The end of NASA's InSight Mars lander is, well, in sight.

The spacecraft has long been battling with Martian dust obstructing its umbrella-shaped solar panels, making it increasingly difficult to charge its batteries.

Now, in a Tuesday update, NASA revealed that Insight's science operations are coming to a close later this summer. By December, they say, the lander will have "become inoperative."

It's the unfortunate conclusion to an otherwise successful scientific mission. The lander has managed to detect more than 1,300 marsquakes to date using a highly sophisticated suite of instruments, according to the space agency.

"InSight has transformed our understanding of the interiors of rocky planets and set the stage for future missions," said Lori Glaze, director of NASA’s Planetary Science Division, in a statement.  "We can apply what we’ve learned about Mars’ inner structure to Earth, the Moon, Venus, and even rocky planets in other solar systems."

The minivan-sized spacecraft landed on Mars in November 2018 and has provided scientists with unprecedented data that peers into the deep interior of Mars, along with recording weather data on the Red Planet's surface.

A notable failure of the mission involved the saga of the lander trying to bury its hammer drill-like "mole" temperature probe into the Red Planet's surface, with teams encountering and overcoming several obstructions and setbacks while attempting to drill into the Martian surface. After countless attempts, the mole instrument team at the German Aerospace Center called it quits last year.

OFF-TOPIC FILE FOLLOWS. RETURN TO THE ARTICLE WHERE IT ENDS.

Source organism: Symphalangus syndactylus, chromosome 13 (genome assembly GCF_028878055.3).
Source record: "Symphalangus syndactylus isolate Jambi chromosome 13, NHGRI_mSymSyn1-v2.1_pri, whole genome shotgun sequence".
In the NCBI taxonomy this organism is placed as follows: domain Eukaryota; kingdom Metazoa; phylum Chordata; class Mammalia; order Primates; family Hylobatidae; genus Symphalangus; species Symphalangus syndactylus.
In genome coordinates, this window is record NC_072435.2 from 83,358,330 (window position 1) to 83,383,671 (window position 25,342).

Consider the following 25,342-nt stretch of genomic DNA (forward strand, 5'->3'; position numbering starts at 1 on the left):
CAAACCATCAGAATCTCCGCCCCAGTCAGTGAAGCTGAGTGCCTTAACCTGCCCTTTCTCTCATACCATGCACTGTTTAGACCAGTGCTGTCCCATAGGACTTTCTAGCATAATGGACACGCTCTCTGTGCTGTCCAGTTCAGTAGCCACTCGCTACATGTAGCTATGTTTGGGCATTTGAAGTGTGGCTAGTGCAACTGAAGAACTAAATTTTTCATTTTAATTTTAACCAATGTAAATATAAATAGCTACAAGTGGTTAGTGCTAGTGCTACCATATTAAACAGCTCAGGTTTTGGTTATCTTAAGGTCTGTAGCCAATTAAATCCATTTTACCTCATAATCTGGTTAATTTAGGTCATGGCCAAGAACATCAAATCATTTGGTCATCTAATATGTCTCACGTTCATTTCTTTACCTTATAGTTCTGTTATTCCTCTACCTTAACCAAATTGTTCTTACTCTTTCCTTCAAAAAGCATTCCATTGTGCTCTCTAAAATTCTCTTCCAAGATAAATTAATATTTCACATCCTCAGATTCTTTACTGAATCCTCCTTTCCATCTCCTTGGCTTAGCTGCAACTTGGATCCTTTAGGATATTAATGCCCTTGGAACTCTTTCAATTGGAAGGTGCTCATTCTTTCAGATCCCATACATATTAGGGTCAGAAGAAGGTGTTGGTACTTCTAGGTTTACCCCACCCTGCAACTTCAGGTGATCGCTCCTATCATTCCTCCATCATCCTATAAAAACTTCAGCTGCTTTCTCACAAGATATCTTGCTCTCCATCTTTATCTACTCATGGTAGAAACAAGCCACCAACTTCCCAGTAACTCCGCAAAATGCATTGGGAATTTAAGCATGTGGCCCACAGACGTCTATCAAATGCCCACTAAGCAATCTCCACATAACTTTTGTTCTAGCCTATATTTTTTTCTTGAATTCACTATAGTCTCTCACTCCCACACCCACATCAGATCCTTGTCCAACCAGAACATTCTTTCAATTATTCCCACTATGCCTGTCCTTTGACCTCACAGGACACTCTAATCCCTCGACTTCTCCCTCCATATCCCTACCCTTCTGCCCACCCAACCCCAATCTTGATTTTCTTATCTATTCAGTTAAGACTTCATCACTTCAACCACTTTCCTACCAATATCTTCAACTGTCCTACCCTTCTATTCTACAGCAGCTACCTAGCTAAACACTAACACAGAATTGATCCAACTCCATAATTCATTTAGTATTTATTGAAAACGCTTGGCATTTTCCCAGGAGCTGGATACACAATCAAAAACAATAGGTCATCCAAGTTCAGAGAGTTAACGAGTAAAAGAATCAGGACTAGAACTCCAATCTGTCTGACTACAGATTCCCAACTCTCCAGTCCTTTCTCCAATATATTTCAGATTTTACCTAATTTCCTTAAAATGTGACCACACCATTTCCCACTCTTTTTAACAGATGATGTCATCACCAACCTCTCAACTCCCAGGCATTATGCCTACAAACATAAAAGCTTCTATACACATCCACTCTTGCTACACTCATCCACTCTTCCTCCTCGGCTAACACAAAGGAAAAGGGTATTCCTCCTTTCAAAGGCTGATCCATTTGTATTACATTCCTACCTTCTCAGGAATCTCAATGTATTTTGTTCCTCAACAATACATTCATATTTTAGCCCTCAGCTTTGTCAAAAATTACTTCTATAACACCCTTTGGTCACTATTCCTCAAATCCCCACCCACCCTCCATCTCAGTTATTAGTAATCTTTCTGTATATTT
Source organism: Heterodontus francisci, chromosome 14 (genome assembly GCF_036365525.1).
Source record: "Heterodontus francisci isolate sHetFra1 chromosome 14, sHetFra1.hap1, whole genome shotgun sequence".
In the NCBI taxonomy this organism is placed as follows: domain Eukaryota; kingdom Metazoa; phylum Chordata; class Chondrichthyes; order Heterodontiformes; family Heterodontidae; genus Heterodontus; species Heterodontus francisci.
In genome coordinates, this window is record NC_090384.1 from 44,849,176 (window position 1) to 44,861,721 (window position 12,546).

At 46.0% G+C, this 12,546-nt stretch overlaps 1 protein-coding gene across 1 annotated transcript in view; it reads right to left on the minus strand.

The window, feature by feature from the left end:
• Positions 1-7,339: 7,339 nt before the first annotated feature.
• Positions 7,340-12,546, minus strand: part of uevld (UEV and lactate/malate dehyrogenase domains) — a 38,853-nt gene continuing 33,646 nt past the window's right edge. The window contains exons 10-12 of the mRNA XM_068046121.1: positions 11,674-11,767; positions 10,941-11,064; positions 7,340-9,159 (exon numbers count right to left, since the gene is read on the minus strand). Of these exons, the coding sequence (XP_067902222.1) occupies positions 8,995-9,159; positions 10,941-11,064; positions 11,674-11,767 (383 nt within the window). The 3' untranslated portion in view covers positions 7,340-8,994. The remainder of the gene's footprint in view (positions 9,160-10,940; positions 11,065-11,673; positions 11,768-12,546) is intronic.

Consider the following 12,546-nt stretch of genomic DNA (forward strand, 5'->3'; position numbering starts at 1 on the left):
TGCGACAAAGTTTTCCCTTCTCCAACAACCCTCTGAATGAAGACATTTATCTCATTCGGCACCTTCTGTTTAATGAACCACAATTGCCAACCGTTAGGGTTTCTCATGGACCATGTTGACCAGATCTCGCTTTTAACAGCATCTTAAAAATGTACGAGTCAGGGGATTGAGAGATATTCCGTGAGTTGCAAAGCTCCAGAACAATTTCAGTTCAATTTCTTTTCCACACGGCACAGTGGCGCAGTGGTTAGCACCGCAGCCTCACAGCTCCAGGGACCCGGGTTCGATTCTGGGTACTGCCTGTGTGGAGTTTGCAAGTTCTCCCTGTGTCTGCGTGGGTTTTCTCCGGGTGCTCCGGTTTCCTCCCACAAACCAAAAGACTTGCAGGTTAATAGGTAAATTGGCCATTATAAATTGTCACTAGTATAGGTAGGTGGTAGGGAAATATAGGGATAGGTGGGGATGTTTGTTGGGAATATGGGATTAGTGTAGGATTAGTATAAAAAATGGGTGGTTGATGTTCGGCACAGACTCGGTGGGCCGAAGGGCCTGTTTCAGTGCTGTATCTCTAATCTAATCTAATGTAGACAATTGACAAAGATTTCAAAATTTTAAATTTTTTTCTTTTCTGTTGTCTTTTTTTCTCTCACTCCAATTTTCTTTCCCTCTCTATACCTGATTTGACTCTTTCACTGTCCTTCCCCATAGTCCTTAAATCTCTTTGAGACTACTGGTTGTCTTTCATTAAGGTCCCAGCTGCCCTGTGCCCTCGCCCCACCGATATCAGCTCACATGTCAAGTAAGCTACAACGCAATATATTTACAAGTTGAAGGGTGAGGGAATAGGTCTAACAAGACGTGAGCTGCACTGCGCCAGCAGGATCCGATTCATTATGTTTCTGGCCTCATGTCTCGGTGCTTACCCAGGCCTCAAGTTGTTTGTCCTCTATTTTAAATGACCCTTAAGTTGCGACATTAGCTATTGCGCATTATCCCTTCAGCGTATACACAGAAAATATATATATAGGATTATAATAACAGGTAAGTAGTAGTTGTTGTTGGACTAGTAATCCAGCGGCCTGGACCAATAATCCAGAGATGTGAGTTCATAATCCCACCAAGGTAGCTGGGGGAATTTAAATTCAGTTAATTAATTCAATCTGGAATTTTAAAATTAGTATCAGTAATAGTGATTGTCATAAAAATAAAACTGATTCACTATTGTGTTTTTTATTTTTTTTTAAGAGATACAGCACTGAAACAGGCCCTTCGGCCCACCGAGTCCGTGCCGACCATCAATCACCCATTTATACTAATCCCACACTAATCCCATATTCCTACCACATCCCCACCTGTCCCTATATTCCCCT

Last year, the InSight team was able to remove dust from the lander's pair of massive, seven-foot solar panels by directing its robotic arm to trickle sand onto the panels to help the wind remove the dust.

The team was hoping for "dust devil" weather events to clear the panels, but unfortunately, the pesky grit kept accumulating.

"We’ve been hoping for a dust cleaning like we saw happen several times to the Spirit and Opportunity rovers," said Bruce Banerdt, InSight’s principal investigator, in the statement. "That’s still possible, but energy is low enough that our focus is making the most of the science we can still collect."

It's a sad predicament. Even just 25 percent of the panels could provide enough power to keep scientific operation going, but that's simply not possible right now.

That means by December, the team is expecting to receive the very last signs of life from InSight, in yet another melancholic end to a piece of manmade machinery that not only managed to land on a distant planet — but collect invaluable scientific data there as well.

READ MORE: NASA's InSight Still Hunting Marsquakes as Power Levels Diminish [NASA]

More on InSight: NASA’s Mars Mole Is Giving Up

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